More to fish farming than fish
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CTA. 1994. More to fish farming than fish. Spore 53. CTA, Wageningen, The Netherlands.
Permanent link to cite or share this item: https://hdl.handle.net/10568/49474
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international seminar in May 1994 in Brussels that was organized by CTA and the Belgian Royal Academy of Overseas Sciences with the collaboration of the FAO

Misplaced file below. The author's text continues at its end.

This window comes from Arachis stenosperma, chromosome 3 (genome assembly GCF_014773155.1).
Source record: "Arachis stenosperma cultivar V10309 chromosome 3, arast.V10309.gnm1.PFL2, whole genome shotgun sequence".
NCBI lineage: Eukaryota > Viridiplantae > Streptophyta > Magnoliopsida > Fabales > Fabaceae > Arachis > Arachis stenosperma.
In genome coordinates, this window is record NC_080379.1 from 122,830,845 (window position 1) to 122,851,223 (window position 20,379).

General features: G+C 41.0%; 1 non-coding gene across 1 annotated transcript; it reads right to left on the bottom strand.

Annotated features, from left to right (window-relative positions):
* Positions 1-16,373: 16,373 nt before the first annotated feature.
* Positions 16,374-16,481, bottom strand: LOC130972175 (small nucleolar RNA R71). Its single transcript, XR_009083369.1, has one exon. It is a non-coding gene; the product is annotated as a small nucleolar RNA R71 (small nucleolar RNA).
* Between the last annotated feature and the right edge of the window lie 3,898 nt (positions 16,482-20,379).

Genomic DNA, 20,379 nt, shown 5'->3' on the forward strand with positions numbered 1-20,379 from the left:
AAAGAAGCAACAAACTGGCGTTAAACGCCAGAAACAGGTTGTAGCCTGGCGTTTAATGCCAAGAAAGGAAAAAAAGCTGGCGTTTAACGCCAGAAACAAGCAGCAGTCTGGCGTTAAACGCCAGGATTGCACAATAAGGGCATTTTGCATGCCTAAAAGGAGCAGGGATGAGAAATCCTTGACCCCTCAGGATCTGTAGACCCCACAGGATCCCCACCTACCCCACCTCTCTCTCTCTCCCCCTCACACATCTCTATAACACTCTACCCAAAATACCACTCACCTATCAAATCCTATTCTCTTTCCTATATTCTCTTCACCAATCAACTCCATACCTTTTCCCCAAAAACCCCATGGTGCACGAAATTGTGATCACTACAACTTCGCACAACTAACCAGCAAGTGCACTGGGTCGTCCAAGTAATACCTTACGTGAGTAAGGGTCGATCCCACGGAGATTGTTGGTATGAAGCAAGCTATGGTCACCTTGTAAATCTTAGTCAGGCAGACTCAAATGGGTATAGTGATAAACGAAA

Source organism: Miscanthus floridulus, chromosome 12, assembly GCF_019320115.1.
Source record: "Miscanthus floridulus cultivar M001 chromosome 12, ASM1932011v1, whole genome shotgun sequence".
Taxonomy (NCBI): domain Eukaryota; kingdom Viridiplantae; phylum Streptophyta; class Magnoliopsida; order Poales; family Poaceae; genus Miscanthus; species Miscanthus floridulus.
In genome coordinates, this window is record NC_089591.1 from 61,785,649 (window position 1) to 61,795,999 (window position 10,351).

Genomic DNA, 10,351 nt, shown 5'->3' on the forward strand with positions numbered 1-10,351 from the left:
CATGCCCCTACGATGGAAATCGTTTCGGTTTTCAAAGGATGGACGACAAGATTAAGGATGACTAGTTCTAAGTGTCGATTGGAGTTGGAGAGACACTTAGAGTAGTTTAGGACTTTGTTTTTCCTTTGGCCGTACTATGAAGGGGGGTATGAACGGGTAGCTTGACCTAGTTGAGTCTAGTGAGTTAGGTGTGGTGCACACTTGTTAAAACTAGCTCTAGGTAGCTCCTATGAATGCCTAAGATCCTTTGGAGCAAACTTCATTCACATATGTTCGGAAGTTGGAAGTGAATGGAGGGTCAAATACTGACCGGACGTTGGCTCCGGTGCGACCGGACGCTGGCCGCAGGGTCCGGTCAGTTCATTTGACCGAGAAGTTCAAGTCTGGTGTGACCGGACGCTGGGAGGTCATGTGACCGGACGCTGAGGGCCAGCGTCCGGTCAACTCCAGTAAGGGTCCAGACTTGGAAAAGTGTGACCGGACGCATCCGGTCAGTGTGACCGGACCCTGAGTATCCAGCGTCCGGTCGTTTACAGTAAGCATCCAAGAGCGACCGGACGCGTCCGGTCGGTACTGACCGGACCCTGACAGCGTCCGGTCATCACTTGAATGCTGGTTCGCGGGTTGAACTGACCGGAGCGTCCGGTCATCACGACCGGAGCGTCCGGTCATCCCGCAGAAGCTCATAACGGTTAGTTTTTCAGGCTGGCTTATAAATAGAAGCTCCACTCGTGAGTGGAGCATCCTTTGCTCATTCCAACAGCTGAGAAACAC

A long-established Asian system of agricultural production offers solutions to two of Africa's most intractable problems: decline in per capital food production and declining soil fertility. It is the integration of crop, livestock and fish production; agro-pisciculture. The various forms of the system and their application in African conditions was the subject of an international seminar in May that was organized by CTA and the Belgian Royal Academy of Overseas Sciences with the collaboration of the FAO. The Brussels venue attracted participants from China, Malaysia, Philippines and Thailand, all countries with many years (sometimes centuries) of experience of fish farming practices, and from African countries where pisciculture is a more recent introduction and where good progress is being made. Benin, Burkina Faso, Burundi, Cameroon, Central African Republic, C\F4te d'Ivoire, Ghana, Kenya, Madagascar, Malawi, Niger, Nigeria, Rwanda, Tanzania, Uganda, Zambia and Zimbabwe were all able to share experiences and there were experts from several EU countries, and from the International Centre for Living Aquatic Resource Management (ICLARM). Fish is a popular food almost everywhere in Africa but marine catches are falling while production from inland waters has reached, and perhaps passed, its peak of production. FAO estimates that by 2000 demand for fish will outstrip supply in Africa by 1.7 million tonnes annually. It is apparent that farmed fish cannot be expected to make good the shortage, yet agro-pisciculture offers many benefits, some of which may well exceed the simple value of the fish harvested. The water stored in farm ponds can be used to extend crop production into dry seasons, thereby increasing total production and attracting premium prices for out-of-season produce; increased production also provides by-products for feeding livestock; livestock manures added to ponds feed aquatic plants and animals that in turn feed the fish; and finally, the mud that accumulates in ponds can be used to provide fertility to crop land, particularly for fruits and vegetables. Just as the integration of trees into crop and livestock production on farms (agroforestry) has provided benefits that reflect a synergy between the various elements, similarly agro-pisciculture can be seen to offer farmers more than just fish as an extra farm crop. Fish farming was introduced to several African countries in the 1950s and early 1960s, but after a short period it failed. If agro-pisciculture is to succeed now, it must avoid the omissions and mistakes of the past, which include too great an emphasis on fish production and expectation of high yields of fish; the lack of assured fingerling supplies for farmers to restock ponds; ineffective training of farmers in the integration of fish ponds into their existing farming systems and other socio-economic errors. Now, FAO is actively promoting agro-pisciculture in the SADC countries through the Aquaculture for Local Community (ALCOM) development programme while CIRAD is active in much of francophone Africa and ICLARM in Ghana and Malawi. Many West African countries (anglophone and francophone) are also benefiting from the demonstration and teaching of integrated agro-pisciculture at the Songhai Centre, Porto Novo, Benin. The Songhai Centre is an African NGO and has two sites where the system is part of a range of sustainable, low-input food production techniques developed, in or modified for, African conditions. What is remarkable about agro-pisciculture is not that it produces large amounts of fish: in fact, the yield of fish may be quite modest. Much greater benefits come from the contribution that the pond water and mud make to maintaining soil fertility and increasing yields. Also, the increased consumption of fish, fruit and vegetables improves the quality of diets and can also add to incomes if surplus production is sold. The proceedings of the seminar will be published in due course and their availability will be announced in Spore.
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